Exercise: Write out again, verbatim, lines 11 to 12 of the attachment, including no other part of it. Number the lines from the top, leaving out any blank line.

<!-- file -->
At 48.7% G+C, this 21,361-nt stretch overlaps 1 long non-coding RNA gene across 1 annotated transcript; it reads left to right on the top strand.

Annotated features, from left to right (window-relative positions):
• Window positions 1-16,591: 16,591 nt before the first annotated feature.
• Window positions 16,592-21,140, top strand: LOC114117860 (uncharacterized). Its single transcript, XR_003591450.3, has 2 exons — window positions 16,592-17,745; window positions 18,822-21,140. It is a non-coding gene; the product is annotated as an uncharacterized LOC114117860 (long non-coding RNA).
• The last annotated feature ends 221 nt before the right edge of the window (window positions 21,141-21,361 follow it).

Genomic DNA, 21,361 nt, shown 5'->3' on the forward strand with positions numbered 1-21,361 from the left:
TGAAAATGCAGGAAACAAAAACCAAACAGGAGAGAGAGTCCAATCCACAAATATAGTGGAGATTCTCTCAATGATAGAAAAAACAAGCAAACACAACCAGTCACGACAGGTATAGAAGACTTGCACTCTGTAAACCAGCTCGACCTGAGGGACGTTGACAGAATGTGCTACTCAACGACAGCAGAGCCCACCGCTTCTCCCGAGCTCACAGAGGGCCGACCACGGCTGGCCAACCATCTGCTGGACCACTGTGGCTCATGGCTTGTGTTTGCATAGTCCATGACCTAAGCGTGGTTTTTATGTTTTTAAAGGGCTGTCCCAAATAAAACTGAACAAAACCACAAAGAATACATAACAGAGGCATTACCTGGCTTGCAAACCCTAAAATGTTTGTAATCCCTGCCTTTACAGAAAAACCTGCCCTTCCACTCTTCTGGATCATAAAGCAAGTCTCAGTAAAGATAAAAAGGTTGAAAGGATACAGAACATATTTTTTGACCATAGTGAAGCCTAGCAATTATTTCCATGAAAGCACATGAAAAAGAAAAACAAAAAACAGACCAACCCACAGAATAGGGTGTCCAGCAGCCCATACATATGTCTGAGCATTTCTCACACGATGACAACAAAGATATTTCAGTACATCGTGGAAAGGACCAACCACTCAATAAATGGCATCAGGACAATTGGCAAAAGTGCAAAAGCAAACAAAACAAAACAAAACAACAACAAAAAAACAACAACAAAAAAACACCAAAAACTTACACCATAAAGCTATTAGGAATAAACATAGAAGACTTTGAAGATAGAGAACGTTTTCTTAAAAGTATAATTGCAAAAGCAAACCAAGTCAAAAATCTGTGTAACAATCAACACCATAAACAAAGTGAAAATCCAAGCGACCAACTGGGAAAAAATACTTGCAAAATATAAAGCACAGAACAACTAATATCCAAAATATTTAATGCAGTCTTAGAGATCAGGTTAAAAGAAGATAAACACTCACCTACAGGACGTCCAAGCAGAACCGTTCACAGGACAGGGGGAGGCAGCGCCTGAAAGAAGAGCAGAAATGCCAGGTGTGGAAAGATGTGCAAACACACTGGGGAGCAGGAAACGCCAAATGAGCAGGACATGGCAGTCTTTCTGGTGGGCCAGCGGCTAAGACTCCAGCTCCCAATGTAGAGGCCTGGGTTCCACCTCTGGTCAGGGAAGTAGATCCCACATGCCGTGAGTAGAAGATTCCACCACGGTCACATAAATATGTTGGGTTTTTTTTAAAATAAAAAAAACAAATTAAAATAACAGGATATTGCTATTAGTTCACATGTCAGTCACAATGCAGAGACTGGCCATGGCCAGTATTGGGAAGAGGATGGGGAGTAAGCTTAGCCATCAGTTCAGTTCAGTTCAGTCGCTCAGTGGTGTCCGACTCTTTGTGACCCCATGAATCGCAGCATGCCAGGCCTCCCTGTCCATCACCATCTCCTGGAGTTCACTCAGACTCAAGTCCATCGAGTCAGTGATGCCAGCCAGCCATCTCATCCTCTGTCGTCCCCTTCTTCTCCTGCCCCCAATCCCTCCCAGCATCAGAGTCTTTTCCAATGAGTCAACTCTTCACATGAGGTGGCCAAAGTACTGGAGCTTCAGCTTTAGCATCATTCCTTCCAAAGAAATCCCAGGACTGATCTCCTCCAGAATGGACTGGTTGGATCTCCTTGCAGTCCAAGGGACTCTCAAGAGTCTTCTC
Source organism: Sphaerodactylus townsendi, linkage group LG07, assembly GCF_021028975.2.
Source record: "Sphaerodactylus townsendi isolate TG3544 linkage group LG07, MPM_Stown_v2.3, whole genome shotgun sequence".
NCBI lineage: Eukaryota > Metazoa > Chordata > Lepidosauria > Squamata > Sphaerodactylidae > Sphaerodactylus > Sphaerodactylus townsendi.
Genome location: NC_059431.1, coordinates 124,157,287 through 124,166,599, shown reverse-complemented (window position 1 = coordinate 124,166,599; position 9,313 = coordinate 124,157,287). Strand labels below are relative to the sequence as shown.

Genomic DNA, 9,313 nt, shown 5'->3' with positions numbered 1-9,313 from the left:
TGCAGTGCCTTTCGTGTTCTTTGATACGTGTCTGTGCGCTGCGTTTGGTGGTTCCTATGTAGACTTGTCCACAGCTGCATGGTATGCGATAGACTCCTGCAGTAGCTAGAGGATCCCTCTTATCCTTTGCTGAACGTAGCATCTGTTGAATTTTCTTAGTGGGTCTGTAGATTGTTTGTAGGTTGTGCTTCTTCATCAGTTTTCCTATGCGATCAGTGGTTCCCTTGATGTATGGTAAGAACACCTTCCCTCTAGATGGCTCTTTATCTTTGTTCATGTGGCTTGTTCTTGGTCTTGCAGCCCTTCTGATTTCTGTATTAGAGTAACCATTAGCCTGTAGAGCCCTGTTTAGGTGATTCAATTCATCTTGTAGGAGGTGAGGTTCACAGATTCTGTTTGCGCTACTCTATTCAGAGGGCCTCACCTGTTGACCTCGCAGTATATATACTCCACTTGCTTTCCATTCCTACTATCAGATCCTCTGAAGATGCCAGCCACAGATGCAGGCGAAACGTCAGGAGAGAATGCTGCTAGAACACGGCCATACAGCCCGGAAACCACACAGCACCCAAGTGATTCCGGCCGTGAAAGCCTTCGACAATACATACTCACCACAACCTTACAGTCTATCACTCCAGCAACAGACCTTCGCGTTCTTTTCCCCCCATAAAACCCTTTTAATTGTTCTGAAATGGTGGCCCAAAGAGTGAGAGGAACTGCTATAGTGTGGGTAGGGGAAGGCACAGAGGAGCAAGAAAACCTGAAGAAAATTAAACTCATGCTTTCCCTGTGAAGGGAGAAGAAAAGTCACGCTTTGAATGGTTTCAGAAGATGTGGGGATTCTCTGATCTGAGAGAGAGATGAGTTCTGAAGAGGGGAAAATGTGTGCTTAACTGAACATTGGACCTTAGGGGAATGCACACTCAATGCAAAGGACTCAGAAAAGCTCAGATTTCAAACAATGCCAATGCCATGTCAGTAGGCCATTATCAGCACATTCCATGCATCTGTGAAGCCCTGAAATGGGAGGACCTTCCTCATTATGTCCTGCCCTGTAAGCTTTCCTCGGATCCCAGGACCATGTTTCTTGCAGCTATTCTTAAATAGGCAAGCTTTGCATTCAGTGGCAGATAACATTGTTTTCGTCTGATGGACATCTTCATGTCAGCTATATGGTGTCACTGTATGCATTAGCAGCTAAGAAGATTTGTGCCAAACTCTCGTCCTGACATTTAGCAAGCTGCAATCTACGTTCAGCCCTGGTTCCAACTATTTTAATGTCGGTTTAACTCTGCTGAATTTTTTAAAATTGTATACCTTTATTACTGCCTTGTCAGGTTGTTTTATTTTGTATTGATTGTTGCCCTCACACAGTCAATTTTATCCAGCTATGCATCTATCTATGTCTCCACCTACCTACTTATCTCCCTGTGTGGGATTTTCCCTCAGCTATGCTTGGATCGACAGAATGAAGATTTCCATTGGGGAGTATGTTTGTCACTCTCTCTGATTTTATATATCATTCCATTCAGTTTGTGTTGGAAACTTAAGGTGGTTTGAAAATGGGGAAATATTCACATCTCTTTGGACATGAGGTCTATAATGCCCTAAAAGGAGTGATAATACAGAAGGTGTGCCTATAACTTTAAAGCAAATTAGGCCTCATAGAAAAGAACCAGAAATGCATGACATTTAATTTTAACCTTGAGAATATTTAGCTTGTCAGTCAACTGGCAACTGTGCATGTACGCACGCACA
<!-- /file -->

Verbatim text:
Genome location: NC_059431.1, coordinates 124,157,287 through 124,166,599, shown reverse-complemented (window position 1 = coordinate 124,166,599; position 9,313 = coordinate 124,157,287). Strand labels below are relative to the sequence as shown.

Genomic DNA, 9,313 nt, shown 5'->3' with positions numbered 1-9,313 from the left: